Fast essays on fixable flaws in the ideas running our lives.
Why do some smart folk spout such bad ideas? Marilynne Robinson says it's because we teach them "higher twaddle.” She's right, but the situation is worse than she fears.
It is said that we still love Shakespeare because his characters enacted universal features of human nature. But what should we make of the fact that he found fault in ambition, while we don't now (mostly)....
A common belief that regulations are a burden on businesses is challenged by Maryn McKenna’s book Big Chicken.
“Scientists should think like poets,” says E.O. Wilson, because new metaphors mobilize new thinking.
Is "science broken" or self-correcting? And who is going to do the grown-up thing and fix the game (instead of scoring points within it)?
Are noble 18th-century norms fit for 21st-century life? Especially when, as Yuval Harari says, liberalism’s “factual statements just don’t stand up to rigorous scientific scrutiny.”
Does happiness require a rebellion against evolution?
Rationality isn't the rule, it's rare. That's true of the sort of optimizing rationality that economists presume we all have (even though many economists themselves fall short of that standard).
Edward Luce's new book is The Retreat of Western Liberalism, but let's clarify its logic.
We're at risk of mistaking the music for the piano in using a “jump to the gene” approach to biology. It's time for a more fitting view of genes to evolve.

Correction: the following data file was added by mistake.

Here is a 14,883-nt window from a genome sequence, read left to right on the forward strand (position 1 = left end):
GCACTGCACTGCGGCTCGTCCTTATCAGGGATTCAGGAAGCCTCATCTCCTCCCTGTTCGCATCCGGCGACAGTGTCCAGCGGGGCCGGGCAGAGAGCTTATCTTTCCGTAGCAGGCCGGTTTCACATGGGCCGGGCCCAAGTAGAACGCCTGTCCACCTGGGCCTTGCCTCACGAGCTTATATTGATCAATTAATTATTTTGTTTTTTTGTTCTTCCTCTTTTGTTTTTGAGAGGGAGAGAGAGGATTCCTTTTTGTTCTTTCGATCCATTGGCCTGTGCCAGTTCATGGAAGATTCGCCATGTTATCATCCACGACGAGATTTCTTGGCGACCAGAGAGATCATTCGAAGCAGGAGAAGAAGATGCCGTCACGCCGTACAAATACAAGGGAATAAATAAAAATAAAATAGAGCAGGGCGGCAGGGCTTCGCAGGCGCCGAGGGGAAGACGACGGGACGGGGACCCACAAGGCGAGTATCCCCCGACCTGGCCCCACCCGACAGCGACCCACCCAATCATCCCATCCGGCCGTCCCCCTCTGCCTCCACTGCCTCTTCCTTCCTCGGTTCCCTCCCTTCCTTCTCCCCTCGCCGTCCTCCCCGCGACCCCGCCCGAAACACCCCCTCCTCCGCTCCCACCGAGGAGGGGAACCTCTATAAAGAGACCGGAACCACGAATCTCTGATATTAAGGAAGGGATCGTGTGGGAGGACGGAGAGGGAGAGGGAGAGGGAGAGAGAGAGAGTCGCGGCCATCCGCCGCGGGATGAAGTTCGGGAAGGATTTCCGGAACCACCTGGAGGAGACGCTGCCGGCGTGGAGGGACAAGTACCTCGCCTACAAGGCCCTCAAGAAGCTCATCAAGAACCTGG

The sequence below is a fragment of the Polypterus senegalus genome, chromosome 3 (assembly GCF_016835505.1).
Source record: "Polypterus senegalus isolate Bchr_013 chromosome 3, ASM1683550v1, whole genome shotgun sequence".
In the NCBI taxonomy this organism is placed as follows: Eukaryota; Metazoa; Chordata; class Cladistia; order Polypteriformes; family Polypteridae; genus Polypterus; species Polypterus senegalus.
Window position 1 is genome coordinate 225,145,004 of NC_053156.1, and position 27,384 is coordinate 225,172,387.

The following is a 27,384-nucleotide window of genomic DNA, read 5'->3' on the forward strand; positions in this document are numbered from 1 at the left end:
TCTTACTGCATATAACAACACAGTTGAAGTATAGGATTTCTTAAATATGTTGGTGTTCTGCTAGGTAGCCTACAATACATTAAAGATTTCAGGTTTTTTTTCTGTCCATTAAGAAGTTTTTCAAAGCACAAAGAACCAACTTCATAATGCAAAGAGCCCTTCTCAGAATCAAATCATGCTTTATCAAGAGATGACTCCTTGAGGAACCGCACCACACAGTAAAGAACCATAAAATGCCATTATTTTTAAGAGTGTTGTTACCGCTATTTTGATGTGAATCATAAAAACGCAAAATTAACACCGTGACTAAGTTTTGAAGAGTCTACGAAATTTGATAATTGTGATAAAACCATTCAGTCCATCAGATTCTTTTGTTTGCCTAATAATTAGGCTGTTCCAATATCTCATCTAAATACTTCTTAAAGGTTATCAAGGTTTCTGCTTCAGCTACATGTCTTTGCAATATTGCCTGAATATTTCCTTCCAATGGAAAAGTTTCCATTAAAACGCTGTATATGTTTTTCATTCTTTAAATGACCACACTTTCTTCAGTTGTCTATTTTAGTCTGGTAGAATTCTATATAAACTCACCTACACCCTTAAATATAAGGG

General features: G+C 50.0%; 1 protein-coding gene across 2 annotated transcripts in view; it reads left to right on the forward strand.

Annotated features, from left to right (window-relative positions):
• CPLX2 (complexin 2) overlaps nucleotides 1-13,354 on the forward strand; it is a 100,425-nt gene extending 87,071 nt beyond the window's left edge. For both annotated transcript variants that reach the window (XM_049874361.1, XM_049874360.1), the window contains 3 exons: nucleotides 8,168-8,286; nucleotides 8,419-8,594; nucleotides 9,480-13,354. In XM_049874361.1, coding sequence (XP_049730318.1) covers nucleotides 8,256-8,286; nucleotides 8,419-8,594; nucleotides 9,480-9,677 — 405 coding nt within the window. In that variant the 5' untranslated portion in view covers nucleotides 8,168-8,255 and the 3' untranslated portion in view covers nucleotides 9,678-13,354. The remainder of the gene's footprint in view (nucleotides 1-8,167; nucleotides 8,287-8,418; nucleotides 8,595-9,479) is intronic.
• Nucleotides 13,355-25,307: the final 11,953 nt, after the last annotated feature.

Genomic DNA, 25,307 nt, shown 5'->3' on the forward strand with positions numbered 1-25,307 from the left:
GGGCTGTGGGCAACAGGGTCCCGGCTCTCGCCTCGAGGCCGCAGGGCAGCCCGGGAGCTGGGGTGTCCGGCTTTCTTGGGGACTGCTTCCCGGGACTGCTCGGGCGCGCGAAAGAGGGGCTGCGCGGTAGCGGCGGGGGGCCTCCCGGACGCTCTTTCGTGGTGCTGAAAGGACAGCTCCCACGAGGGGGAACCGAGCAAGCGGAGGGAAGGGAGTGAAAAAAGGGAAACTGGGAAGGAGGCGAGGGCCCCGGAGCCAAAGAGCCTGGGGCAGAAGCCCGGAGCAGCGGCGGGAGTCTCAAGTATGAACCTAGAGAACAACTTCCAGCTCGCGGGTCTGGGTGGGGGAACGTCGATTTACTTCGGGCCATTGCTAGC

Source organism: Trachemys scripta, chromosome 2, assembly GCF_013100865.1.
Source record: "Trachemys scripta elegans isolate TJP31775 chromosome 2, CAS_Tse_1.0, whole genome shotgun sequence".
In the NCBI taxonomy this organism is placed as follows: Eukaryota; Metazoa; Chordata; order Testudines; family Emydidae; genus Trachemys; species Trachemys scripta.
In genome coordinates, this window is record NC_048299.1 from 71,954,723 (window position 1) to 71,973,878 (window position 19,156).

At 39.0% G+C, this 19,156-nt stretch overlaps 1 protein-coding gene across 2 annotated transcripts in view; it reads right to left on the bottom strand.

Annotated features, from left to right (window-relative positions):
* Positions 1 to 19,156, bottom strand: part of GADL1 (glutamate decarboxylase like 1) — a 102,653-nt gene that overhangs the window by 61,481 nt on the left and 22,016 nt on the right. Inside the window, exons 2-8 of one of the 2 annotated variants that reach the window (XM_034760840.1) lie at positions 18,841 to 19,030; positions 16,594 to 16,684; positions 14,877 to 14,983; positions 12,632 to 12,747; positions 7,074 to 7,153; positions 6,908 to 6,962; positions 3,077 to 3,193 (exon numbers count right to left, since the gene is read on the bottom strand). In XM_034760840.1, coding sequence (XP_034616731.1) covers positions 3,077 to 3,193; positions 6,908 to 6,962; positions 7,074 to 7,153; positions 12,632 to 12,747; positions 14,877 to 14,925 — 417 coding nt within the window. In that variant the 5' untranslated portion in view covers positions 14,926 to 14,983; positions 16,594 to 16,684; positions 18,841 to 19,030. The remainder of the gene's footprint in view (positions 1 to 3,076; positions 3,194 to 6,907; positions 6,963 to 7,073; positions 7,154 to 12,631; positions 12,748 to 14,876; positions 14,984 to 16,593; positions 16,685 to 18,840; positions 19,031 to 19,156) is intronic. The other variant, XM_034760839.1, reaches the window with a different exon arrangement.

Key logic in America’s founding documents is now too often neglected. Do you know what “the Declaration” lists as the first justification for America’s Independence?
How did our world come to be ruled by a view of human nature that contradicts the testimony of much of history, and the bulk of the arts, and your daily experience? Mathoholics are to blame.
Our way of life needs a skills upgrade, to reinstall certain old stoic ideas. Using your rights well needs "happiness bootcamp" skills.
Art is a key source of wisdom (it's effects can be powerfully mind-altering). Here are some examples from Shakespeare (from Michael Witmore, director of the Folger Shakespeare Library).
A key cognitive bias isn’t a bug, it’s just operator error (and easily correctable by using reason as nature intended).
Science (and life) keep hammering nails “into the coffin of the rational individual." But rationalism and individualism still haunt and systematically mislead—even about where your mind is.
A chorus of new science is showing that evolution has orchestrated life to leave no room for solos. A grander view of life is revealing higher-level, need-centric relational logic patterns (as in...
The state of nature isn't a "war of all against all." Even no-brainer bacteria "know" that sometimes the game is "Survival of the Friendliest"
Evolution exists and exerts itself in a different way than gravity does... because natural selection is an "algorithmic force."
Natural "narrative selection" was key to turning insignificant apes (who had tools for 2 million years) into the species that now dominates the bio-sphere.